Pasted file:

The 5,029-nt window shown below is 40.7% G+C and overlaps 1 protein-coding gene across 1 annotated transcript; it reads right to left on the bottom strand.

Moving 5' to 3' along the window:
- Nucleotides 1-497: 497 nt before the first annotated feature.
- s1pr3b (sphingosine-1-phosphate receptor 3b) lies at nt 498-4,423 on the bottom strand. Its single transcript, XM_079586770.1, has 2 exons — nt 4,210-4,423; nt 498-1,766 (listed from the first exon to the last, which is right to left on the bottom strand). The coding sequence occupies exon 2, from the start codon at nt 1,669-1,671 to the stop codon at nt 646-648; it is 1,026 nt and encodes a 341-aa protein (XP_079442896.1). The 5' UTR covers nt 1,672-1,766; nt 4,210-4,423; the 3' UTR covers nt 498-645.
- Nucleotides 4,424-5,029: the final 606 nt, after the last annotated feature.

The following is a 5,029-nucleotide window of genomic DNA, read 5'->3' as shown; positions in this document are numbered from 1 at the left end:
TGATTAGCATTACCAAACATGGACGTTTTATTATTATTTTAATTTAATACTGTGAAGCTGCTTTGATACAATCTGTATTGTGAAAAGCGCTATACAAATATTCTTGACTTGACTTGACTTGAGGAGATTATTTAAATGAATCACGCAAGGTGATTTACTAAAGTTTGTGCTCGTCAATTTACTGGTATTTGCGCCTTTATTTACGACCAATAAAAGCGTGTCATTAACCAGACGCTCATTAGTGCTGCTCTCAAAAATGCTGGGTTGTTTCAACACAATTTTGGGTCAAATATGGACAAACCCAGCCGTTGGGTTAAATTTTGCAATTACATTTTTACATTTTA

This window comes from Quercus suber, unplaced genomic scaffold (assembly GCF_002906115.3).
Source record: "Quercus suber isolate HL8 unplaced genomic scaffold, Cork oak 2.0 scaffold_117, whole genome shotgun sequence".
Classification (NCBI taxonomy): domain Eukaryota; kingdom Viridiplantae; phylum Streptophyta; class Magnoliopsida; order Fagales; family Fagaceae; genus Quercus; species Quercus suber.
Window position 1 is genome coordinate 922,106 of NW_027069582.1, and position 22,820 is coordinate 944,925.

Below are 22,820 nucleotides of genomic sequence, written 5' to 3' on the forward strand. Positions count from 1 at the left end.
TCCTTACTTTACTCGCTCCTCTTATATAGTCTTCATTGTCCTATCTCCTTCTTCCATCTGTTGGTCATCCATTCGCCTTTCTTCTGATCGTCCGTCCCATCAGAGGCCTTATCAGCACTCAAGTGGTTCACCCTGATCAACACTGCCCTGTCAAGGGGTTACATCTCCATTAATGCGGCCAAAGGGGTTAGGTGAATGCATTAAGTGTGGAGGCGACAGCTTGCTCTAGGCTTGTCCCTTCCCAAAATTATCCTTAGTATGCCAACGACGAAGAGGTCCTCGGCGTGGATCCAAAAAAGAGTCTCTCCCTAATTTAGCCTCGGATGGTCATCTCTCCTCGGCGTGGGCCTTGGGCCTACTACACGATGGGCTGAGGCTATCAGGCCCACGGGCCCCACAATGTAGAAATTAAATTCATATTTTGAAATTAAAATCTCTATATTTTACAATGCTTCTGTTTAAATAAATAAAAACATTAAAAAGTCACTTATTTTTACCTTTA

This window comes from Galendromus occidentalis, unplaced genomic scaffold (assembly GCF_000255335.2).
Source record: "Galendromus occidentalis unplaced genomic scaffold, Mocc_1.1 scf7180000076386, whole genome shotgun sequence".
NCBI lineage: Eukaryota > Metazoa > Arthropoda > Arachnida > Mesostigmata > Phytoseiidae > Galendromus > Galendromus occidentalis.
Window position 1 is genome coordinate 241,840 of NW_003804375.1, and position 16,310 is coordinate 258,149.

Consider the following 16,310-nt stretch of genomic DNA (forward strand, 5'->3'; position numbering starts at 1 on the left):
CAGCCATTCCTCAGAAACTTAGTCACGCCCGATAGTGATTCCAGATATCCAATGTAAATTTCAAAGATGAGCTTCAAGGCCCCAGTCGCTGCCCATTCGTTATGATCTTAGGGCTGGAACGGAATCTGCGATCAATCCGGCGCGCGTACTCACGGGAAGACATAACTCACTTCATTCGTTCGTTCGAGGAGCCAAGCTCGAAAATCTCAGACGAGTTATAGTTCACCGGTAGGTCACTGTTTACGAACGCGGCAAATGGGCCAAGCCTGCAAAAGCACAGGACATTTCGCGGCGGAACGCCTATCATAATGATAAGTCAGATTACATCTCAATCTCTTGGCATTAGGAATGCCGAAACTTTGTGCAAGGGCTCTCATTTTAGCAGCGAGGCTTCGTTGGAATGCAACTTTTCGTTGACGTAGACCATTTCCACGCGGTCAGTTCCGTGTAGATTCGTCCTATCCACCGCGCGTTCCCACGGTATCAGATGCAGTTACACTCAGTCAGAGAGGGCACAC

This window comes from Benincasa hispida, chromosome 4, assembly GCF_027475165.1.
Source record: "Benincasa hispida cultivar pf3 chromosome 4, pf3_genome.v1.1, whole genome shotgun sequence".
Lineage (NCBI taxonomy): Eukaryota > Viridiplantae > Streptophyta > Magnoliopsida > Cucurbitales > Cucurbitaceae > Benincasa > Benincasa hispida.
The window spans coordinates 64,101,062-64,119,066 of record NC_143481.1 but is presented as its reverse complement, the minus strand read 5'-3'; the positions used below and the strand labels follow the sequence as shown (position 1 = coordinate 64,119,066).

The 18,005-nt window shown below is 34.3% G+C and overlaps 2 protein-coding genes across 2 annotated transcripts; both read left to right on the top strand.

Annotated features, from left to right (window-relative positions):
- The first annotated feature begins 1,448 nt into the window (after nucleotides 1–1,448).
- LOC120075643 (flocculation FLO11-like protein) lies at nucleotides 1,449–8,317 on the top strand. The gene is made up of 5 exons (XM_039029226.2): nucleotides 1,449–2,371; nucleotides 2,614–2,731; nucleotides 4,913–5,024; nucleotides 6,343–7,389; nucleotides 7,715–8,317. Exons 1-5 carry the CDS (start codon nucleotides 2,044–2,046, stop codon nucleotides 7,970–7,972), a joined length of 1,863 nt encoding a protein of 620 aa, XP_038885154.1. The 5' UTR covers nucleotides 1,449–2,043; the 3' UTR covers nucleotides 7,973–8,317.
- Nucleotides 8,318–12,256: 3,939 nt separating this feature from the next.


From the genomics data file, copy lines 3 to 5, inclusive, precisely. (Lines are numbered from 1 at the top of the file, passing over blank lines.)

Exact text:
- Nucleotides 1-497: 497 nt before the first annotated feature.
- s1pr3b (sphingosine-1-phosphate receptor 3b) lies at nt 498-4,423 on the bottom strand. Its single transcript, XM_079586770.1, has 2 exons — nt 4,210-4,423; nt 498-1,766 (listed from the first exon to the last, which is right to left on the bottom strand). The coding sequence occupies exon 2, from the start codon at nt 1,669-1,671 to the stop codon at nt 646-648; it is 1,026 nt and encodes a 341-aa protein (XP_079442896.1). The 5' UTR covers nt 1,672-1,766; nt 4,210-4,423; the 3' UTR covers nt 498-645.
- Nucleotides 4,424-5,029: the final 606 nt, after the last annotated feature.